I think this season, you're going to see more of the work that goes behind our being successful. The first year you saw the testimonies, but you didn't see how we get there. This year, you get to see me take my son back to the chicken farm and shovel some chicken manure for a day to see where I came from. This year, you get to see how Jewel has a 16-hour workday of doing financial consulting with people, trying to get them out of debt. You get to see the works behind what makes us successful.Libra: What other insights will we gain into the Tankards this season that we didn't have last season?
A lot of celebration. I'm celebrating turning 50 this year! When you turn 50, sometimes the light goes on in some areas. For me, it was in the area of health. Having been a former pro athlete, I kind of got away from the exercise that I should have and my proper eating habits. Being successful enough to eat a steak everyday doesn't mean you need to. I gained a lot of weight and got a little slow. Turning 50, I increased my workout and started drinking those eight glasses of water. I'm more health conscious, and I'm getting the family more health conscious as well. Also, [I'm] celebrating 25 years in the music industry. We're having a big shindig that's aired on the show of me celebrating 25 years in music and all those relationships over the years that I was able to participate in. It's just a blessing. This kind of shows you the whole story behind the Tankards.Libra: Who is going to surprise us the most this season on Thicker Than Water?
I think my oldest son, Marcus, who you didn't see a whole lot last time. First season, he came in at the latter episodes with the wedding. Him and his wife, they have come back to Tennessee. They finished a missionary assignment that they were on in Missouri and they are back in Tennessee, so you'll get to see some surprises from them. You're going to be surprised at what's going on with Britney and Benji and his wife, Shanira, as well. I don't want to be a spoiler, but they are really going to bring a smile to your face this year.Libra: Tell me this. You and your wife, you're not only devout Christians, but you're pastors of a thriving congregation. What impact do you believe reality shows like yours have on the unchurched?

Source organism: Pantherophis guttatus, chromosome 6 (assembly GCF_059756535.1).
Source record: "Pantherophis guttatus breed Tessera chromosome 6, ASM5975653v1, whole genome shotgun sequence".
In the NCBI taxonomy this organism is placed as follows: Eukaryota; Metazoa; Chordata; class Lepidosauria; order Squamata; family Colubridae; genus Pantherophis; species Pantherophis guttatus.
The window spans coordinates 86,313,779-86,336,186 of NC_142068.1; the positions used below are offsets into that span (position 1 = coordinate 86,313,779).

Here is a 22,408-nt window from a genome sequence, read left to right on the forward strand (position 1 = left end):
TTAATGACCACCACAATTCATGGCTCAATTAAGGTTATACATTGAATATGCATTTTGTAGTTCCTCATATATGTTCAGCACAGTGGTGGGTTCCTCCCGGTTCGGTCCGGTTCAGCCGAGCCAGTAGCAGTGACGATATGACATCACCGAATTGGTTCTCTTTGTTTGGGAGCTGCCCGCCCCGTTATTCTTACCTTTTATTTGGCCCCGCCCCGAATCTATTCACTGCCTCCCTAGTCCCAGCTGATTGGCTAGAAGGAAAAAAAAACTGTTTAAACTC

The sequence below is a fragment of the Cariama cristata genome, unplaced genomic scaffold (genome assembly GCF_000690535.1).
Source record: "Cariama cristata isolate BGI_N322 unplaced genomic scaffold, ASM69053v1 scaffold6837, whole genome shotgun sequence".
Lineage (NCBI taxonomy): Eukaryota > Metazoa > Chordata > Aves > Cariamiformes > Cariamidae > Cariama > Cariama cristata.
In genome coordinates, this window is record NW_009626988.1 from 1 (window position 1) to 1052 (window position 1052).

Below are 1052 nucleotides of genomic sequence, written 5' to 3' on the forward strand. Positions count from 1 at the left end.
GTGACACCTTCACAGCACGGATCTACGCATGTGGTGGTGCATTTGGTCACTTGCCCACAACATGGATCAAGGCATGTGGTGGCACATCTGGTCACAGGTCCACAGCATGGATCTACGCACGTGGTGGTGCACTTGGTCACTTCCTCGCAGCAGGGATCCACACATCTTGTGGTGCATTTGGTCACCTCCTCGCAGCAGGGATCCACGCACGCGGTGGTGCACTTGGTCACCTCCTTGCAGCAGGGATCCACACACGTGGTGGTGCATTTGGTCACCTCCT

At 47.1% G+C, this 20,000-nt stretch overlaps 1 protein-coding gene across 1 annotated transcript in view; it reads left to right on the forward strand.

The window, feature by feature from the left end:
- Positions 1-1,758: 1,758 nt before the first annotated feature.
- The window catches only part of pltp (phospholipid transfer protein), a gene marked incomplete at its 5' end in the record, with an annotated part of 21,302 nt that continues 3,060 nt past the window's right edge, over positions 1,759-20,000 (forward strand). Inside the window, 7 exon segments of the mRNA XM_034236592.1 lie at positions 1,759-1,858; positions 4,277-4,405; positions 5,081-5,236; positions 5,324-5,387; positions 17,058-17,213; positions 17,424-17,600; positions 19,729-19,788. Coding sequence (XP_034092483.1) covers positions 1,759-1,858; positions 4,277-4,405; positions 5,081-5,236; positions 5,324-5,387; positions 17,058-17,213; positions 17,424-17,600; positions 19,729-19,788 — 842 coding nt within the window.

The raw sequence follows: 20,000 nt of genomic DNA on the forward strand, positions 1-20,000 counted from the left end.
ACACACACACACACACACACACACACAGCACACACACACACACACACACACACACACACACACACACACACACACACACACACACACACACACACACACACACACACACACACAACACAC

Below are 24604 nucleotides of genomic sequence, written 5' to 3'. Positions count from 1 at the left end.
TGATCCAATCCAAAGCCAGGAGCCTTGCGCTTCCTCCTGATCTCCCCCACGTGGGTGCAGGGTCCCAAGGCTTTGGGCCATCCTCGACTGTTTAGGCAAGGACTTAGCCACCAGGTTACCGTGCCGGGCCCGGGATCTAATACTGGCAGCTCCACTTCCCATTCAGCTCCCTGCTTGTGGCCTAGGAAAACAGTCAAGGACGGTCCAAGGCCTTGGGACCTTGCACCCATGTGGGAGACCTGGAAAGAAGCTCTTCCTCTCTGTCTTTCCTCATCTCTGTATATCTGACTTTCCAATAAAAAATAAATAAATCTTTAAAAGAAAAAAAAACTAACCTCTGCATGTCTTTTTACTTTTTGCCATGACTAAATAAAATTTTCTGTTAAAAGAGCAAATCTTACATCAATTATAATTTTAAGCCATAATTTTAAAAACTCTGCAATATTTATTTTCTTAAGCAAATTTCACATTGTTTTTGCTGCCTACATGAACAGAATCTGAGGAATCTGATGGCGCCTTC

I think that they get to see that being a Christian is not a holier-than-thou episode that just happens on Sundays. Being a Christian is a way of life. The Christian walk really is developed between Sundays. At church service, it's easy to stand up at church and say, "I'm victorious. I'm the head and not the tail." You've got other believers standing right beside you singing praise and worship songs. Everybody's a winner at church, but being a real Christian happens between Sundays. We encourage our people to watch our lives on television because you get to see how we incorporate God in our life past Sunday and into our everyday life. That's what being a Christian is all about. Not just Sunday morning.Libra: Let's shift to your new gospel jazz CD, Full Tank 2.0. Tell us about it.
[It] will be released in February. We've got Shirley Murdock singing "I'll Take You There." We've got Kirk Whalum doing a duet with me, an MLK tribute called "Reach Out and Touch Somebody's Hand,"–an old Diana Ross cut. You're going to love this record because it's so relevant to what's going on in life today. My music is more (pause) I call it the backdrop for your life. [With] my music, you can [put] it on with whatever you're doing and it helps you do whatever you're doing better. [Because it's] instrumental, it doesn't take away from your thoughts. You can put it on while you meditate, or while you're cooking, cleaning the house, driving, planning a family... (laugh)Ben concluded our time together by reminding everyone to watch to the new season of Thicker Than Water, starting this Sunday night, January 4, at 9pm ET on the Bravo Network. He also invites you to reach out to their family via their Twitters. "We are very approachable people," he adds. Finally, he drops a word of encouragement just for families.
"Communicate with each other and don't give up on each other," he says. "Sometimes family will take one little thing, and fall out with each other, and say, 'I'm not speaking to them any more.' We believe that even though you disagree on some things, you can look for something good in that person and use that as something to build on and stay in contact with them. Come on, have lunch with them. Don't disconnect–fight for your family! Keep on dreaming for big things."